Society Debate: Should old Kigali give way for a modern city?

Modern is the way to go When you stand on Jali- the highest hill in Kigali, you’ll be amazed at the splendid beauty the city oozes. Especially at night, when the flickering star-like lights coat every corner of the capital, you wonder whether anything else can add to its glow.

Modern is the way to go

When you stand on Jali- the highest hill in Kigali, you’ll be amazed at the splendid beauty the city oozes. Especially at night, when the flickering star-like lights coat every corner of the capital, you wonder whether anything else can add to its glow.

The amazing thing about this city is that most of its nice structures are new. They are less than 15 years old. People who lived in Kigali in the eighties and early nineties will tell you that most of Kigali existed of green valleys and hills.

However, buildings started to come up at the speed of lightning and before we knew it, we were surrounded by street lights, straight roads and huge glass paneled structures.

The old buildings were no where to be seen.

This process seems to be ongoing because, wherever I go, I find new structures being erected. The historical ones are being demolished.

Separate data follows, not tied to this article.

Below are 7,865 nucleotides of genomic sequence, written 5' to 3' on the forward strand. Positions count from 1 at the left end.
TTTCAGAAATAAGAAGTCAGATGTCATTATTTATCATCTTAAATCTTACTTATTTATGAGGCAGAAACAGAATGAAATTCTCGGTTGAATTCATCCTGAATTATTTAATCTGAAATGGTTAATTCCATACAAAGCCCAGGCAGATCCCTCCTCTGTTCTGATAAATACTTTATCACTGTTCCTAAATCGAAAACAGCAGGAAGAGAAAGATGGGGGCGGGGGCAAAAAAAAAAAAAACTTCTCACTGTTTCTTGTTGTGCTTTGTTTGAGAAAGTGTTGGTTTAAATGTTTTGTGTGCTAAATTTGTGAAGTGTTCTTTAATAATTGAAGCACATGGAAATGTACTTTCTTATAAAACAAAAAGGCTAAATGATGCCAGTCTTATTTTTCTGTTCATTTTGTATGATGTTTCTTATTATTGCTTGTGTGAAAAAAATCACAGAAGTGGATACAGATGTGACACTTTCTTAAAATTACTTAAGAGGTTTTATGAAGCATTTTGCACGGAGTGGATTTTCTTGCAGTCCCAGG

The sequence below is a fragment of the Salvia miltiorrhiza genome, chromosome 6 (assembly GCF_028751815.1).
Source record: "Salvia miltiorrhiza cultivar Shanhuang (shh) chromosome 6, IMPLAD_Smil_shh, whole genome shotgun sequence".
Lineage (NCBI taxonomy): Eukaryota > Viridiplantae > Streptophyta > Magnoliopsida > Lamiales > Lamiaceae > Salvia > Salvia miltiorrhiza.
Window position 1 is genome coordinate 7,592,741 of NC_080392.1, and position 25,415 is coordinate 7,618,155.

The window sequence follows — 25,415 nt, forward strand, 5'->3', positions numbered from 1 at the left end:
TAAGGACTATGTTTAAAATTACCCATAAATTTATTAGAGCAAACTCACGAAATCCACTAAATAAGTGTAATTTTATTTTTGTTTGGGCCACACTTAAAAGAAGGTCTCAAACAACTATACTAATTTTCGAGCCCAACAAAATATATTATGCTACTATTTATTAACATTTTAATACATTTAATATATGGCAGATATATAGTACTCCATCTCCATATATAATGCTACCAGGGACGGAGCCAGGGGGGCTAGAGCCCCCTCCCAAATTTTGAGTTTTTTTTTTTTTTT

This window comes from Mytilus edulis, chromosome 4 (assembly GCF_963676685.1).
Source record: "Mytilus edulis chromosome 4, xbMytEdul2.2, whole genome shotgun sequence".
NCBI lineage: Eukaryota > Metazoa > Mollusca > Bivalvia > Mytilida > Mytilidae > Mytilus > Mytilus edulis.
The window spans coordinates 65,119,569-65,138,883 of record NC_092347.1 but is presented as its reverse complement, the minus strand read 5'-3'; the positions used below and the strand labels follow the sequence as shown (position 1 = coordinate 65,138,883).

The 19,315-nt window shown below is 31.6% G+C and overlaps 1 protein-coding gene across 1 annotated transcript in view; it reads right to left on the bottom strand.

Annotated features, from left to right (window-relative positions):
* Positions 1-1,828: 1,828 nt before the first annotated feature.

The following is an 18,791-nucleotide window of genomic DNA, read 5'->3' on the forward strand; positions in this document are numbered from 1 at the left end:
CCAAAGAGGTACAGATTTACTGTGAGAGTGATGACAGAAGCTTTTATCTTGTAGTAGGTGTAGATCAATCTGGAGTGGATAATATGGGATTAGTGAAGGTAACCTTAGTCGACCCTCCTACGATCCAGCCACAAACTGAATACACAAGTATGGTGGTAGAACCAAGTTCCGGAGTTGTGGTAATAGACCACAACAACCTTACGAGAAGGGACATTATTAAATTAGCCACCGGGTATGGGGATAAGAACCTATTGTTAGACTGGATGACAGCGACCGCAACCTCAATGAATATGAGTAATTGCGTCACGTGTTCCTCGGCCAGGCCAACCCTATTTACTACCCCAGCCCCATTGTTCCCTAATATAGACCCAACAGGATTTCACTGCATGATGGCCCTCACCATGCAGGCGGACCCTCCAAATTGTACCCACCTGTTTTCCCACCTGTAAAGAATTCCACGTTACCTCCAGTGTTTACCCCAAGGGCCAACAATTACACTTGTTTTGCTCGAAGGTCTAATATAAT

Well, you may ask: Shouldn’t the ancient structures be saved since they represent our past?

I find that quite impossible. You see, on the road to development, there are very many dilemmas you are going to meet.

You have to know what you should sacrifice and what you should keep.

To leave ancient structures in the middle of our city simply for the sake of history would deny us a brighter future.

Thinking about this, I’m reminded of the great debate between environment
conservation and development.
Much as the natural environment is good for our future, we are rightly forced to destroy it in favor of homes, offices, recreation centers and all that.

Take a look at the cities of Europe. They are big and beautiful, but it would be madness to believe that they did not cut trees and massively clear wetlands to create their cities.

Just as they say; if you want to have omelet, you must break an egg.  So, the Europeans chose intensive development over environment protection and now, they have beautiful structures in their cities.

For the city council to now decide to break its egg instead of keeping it, will create for us a beautiful city.

Rwanda already boasts a rich history and does not need to depend on structures that were erected in the colonial times.

The strength of old structures cannot be trusted. Sooner or later, they put lives at risk. Most of the engineers who designed them are no longer around.

That is why it is important that they be torn down and in their place, modern structures be erected, following modern technology and design.

mugishaivan@yahoo.com

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